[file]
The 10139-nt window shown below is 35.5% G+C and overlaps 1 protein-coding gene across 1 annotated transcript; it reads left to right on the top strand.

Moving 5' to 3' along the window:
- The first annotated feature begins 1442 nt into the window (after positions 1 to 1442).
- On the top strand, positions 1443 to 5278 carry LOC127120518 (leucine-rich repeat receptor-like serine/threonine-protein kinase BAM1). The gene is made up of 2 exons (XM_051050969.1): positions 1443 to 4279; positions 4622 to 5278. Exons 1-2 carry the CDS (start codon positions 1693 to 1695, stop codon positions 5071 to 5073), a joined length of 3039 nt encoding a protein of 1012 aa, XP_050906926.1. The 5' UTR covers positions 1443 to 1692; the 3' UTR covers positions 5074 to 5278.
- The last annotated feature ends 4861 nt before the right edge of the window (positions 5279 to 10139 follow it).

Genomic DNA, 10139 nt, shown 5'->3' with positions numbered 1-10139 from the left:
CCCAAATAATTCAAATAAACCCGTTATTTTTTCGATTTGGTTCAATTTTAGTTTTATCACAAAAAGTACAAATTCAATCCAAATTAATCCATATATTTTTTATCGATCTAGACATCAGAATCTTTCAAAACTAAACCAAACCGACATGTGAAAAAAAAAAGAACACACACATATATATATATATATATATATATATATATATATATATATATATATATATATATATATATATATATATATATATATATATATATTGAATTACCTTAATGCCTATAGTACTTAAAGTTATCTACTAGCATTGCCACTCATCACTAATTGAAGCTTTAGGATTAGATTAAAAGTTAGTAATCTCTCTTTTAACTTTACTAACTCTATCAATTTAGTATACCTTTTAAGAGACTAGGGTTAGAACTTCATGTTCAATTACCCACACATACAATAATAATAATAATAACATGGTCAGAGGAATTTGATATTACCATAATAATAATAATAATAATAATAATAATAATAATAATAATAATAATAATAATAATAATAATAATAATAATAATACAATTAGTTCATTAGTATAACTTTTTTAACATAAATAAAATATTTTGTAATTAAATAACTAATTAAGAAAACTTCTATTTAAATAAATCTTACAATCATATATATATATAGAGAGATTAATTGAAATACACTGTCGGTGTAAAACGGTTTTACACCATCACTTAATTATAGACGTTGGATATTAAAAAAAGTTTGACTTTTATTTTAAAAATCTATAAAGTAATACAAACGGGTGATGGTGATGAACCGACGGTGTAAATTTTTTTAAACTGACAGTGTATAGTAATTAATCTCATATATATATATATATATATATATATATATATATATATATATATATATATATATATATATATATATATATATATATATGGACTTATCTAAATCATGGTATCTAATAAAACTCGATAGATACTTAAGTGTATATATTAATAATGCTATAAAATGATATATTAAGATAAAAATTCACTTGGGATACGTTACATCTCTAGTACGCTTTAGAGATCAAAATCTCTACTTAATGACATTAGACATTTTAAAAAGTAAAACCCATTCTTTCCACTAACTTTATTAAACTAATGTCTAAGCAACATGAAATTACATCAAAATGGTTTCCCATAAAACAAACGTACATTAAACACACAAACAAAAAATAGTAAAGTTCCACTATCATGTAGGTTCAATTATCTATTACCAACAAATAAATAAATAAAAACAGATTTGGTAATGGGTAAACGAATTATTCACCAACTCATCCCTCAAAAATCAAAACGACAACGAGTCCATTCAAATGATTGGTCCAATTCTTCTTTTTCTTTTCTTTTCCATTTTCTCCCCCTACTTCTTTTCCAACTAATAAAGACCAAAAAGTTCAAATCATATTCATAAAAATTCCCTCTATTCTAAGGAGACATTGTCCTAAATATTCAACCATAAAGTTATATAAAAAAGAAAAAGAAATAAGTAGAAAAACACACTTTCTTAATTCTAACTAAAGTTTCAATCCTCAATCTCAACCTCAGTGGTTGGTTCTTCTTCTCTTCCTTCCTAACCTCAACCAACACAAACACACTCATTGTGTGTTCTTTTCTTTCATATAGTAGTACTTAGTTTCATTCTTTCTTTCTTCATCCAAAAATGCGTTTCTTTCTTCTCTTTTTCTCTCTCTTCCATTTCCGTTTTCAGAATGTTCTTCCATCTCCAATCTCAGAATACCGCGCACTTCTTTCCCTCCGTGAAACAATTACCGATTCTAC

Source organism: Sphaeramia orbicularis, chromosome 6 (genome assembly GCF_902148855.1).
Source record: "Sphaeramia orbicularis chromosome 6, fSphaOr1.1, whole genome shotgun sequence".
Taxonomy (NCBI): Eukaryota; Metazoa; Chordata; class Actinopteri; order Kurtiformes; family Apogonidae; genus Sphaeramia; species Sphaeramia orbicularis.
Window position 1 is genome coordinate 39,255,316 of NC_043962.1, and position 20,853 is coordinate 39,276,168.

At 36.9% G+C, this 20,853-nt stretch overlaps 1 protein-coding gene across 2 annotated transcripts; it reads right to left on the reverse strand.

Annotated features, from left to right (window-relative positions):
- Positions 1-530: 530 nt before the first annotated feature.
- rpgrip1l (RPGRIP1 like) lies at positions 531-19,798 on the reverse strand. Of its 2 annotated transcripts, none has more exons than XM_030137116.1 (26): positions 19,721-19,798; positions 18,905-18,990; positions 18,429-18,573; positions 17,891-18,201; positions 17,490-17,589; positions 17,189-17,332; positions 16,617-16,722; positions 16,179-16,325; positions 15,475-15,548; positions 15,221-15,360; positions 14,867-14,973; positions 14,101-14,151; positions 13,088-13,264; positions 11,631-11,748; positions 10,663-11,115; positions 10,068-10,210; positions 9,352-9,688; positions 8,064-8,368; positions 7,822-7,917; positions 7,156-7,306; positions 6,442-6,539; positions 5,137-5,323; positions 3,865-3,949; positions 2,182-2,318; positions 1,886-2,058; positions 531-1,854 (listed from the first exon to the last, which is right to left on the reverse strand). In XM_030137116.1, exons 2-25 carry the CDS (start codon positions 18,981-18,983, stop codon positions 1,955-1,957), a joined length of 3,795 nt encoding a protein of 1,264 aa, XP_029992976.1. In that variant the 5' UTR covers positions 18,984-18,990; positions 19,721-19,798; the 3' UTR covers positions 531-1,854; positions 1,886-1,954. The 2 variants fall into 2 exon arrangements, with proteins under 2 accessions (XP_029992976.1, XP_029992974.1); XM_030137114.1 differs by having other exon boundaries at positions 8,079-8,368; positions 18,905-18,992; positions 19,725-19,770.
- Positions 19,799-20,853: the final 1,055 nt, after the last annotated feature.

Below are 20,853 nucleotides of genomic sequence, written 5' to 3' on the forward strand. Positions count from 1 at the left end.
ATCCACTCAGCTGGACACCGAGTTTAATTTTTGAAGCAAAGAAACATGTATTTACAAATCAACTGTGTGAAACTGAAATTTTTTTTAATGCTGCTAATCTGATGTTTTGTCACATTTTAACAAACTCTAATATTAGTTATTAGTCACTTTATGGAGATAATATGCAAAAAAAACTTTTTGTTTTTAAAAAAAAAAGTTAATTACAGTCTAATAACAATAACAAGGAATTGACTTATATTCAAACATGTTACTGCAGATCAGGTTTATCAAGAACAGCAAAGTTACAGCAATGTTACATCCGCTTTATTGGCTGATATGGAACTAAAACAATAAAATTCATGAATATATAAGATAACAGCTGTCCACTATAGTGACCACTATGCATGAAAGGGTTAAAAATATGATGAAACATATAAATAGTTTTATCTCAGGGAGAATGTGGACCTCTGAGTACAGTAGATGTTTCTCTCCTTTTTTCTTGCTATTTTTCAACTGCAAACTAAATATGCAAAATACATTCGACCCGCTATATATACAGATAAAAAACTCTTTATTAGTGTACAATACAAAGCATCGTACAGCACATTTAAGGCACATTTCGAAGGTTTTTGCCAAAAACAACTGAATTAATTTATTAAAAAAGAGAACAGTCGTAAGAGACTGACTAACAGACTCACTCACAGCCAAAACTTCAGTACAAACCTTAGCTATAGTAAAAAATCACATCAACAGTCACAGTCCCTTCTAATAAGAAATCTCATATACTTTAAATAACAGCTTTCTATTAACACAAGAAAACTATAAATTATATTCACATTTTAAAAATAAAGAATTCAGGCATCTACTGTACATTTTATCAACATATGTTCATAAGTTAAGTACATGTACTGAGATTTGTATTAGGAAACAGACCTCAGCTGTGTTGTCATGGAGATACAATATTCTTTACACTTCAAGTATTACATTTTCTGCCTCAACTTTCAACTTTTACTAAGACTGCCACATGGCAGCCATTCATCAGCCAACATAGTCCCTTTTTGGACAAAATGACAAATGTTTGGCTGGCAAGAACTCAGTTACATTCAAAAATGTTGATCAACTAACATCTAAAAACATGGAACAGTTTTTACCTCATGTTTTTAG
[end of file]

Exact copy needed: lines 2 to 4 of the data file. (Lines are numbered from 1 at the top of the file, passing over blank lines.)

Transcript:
Moving 5' to 3' along the window:
- The first annotated feature begins 1442 nt into the window (after positions 1 to 1442).
- On the top strand, positions 1443 to 5278 carry LOC127120518 (leucine-rich repeat receptor-like serine/threonine-protein kinase BAM1). The gene is made up of 2 exons (XM_051050969.1): positions 1443 to 4279; positions 4622 to 5278. Exons 1-2 carry the CDS (start codon positions 1693 to 1695, stop codon positions 5071 to 5073), a joined length of 3039 nt encoding a protein of 1012 aa, XP_050906926.1. The 5' UTR covers positions 1443 to 1692; the 3' UTR covers positions 5074 to 5278.